Goodwin swings for first time since injury

Goodwin swings for first time since injury

HOUSTON -- Another Nationals hitter took an encouraging step toward working his way back from the disabled list on Tuesday, when outfielder Brian Goodwin swung a bat for the first time.

Goodwin also did some light jogging and has continued conditioning work without much discomfort since a left groin strain sent him to the DL on Wednesday (retroactive to Aug.14). However, he has yet to begin running full speed, which will be the final hurdle before he is fully recovered.

The Nats have a few other hitters working their way back. Left fielder Jayson Werth and shortstop Trea Turner are currently on rehab assignments at Triple-A Syracuse, which began Monday.

Goodwin played well after being thrust into extended playing time following the plethora of injuries, especially in the outfield, Washington has suffered. In what is his rookie season, he has posted a slash line of .251/.313/.498 with 13 home runs and six stolen bases for a 105 OPS+.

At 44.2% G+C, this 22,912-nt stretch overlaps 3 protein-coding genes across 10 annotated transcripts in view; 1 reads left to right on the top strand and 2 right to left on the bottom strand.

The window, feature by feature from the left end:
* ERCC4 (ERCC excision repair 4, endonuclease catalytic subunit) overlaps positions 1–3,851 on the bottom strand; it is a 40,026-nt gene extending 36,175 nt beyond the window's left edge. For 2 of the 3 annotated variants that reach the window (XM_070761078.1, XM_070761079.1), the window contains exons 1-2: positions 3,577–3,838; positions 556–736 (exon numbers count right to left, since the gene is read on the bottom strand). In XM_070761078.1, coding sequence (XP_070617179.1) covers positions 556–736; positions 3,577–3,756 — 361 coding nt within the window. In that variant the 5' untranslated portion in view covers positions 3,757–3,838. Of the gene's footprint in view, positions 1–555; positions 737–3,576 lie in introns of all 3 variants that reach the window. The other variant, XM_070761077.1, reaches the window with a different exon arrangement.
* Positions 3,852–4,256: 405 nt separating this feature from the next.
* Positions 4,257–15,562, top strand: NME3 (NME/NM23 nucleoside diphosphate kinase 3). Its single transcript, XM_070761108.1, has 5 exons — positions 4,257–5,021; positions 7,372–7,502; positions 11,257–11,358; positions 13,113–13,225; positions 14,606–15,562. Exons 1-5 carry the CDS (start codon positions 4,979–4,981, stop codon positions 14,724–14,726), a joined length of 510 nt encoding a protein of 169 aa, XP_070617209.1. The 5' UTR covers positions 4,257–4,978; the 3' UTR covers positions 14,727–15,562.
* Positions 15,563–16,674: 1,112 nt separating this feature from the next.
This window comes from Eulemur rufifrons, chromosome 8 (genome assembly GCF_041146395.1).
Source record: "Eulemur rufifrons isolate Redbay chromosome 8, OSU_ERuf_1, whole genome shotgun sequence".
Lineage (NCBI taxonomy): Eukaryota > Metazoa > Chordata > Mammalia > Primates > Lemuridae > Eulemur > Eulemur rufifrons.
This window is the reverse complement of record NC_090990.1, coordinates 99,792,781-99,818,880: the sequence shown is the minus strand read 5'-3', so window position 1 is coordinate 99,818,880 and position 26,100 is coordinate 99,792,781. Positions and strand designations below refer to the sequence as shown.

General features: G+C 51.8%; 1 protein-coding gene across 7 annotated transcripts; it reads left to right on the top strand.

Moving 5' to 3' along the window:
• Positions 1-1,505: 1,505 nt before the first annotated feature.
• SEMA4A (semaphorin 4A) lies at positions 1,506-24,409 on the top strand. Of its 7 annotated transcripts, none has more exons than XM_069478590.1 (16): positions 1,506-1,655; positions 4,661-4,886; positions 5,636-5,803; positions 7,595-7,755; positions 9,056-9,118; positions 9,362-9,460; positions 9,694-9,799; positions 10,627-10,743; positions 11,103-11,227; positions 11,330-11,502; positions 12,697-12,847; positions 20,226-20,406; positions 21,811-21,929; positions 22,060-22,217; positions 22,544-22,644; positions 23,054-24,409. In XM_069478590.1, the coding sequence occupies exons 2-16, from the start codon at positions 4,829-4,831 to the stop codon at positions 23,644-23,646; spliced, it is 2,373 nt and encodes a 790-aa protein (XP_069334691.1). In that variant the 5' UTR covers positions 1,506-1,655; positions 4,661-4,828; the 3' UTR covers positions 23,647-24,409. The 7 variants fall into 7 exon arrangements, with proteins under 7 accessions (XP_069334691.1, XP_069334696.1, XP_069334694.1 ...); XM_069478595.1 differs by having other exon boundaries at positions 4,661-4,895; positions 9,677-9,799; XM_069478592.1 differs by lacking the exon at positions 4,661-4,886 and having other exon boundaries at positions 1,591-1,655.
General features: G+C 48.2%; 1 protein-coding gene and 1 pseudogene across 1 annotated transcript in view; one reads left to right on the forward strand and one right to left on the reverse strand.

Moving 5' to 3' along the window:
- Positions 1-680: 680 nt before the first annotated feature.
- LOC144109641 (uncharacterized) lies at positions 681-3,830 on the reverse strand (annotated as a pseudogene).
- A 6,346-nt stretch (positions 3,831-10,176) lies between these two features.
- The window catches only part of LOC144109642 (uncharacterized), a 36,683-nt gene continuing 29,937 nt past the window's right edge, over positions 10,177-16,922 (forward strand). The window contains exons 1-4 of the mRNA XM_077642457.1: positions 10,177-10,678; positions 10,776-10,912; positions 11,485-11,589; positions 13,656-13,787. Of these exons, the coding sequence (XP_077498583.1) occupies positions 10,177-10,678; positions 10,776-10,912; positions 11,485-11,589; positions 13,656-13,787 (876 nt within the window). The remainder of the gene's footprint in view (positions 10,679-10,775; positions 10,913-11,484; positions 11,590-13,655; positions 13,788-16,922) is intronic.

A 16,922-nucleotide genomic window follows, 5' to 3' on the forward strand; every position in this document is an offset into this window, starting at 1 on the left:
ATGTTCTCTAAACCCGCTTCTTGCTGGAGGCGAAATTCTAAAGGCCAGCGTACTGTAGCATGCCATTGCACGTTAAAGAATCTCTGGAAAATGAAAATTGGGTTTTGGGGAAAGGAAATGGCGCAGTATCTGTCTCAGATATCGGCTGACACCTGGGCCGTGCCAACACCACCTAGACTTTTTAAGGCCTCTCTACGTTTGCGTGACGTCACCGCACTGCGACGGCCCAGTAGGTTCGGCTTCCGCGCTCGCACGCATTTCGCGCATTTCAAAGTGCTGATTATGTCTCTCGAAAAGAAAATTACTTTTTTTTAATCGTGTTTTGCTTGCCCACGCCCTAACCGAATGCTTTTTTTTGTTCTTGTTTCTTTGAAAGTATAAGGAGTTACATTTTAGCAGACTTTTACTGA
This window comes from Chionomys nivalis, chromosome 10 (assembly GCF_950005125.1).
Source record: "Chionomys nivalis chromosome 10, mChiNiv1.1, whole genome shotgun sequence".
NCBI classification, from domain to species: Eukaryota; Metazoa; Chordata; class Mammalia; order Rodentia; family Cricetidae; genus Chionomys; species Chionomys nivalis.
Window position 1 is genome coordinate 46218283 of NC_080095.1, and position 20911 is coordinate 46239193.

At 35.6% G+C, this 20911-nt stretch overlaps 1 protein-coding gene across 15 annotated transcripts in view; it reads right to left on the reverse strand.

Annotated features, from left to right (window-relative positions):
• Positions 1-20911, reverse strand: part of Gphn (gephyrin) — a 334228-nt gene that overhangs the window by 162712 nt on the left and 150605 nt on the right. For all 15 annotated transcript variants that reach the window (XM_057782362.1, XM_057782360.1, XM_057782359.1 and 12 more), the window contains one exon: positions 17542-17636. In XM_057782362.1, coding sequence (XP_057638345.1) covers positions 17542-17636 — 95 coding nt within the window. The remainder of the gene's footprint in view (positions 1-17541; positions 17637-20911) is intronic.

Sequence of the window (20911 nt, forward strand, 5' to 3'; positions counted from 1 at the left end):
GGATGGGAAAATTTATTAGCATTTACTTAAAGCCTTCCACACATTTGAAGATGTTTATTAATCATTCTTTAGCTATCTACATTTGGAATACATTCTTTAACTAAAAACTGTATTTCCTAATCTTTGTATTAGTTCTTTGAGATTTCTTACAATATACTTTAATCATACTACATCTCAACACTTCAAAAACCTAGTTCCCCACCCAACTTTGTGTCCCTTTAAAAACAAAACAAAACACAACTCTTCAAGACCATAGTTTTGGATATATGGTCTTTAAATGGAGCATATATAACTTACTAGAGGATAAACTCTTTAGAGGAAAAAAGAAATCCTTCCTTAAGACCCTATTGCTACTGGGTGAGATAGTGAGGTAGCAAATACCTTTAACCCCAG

"I wasn't very happy. I really didn't think it was that serious where it will warrant a DL type of situation, but they had the final say-so," Goodwin said. "Now that I can take my time with it, I still don't like it, but I'm OK with it."

Worth noting

• Nats ace Max Scherzer received treatment on his sore neck again Tuesday, and the team is still anticipating he will make his next start Friday, when he is eligible to return to the rotation.

"I imagine he's doing better," manager Dusty Baker said. "I don't want to ask him every day because Max will give you the same answer every day."

• Washington is still searching for definitive answers on right-hander Ryan Madson's right finger sprain. The team has not set a timetable for his return, and Madson still experienced discomfort when he attempted to play catch Saturday.

Madson had been one of the stabilizing forces for the Nats since he joined the team last month. In nine appearances, he has yet to allow a run while striking out 13 batters and walking one in nine innings.

"[The injury] just sort of came up out of nowhere," said Baker, who could not recall other players he has managed dealing with that sort of issue. "He said he threw a pitch and it was there. It happens sometimes. I just wish it hadn't happened to him."

Jamal Collier covers the Nationals for MLB.com. Follow him on Twitter at @jamalcollier. This story was not subject to the approval of Major League Baseball or its clubs.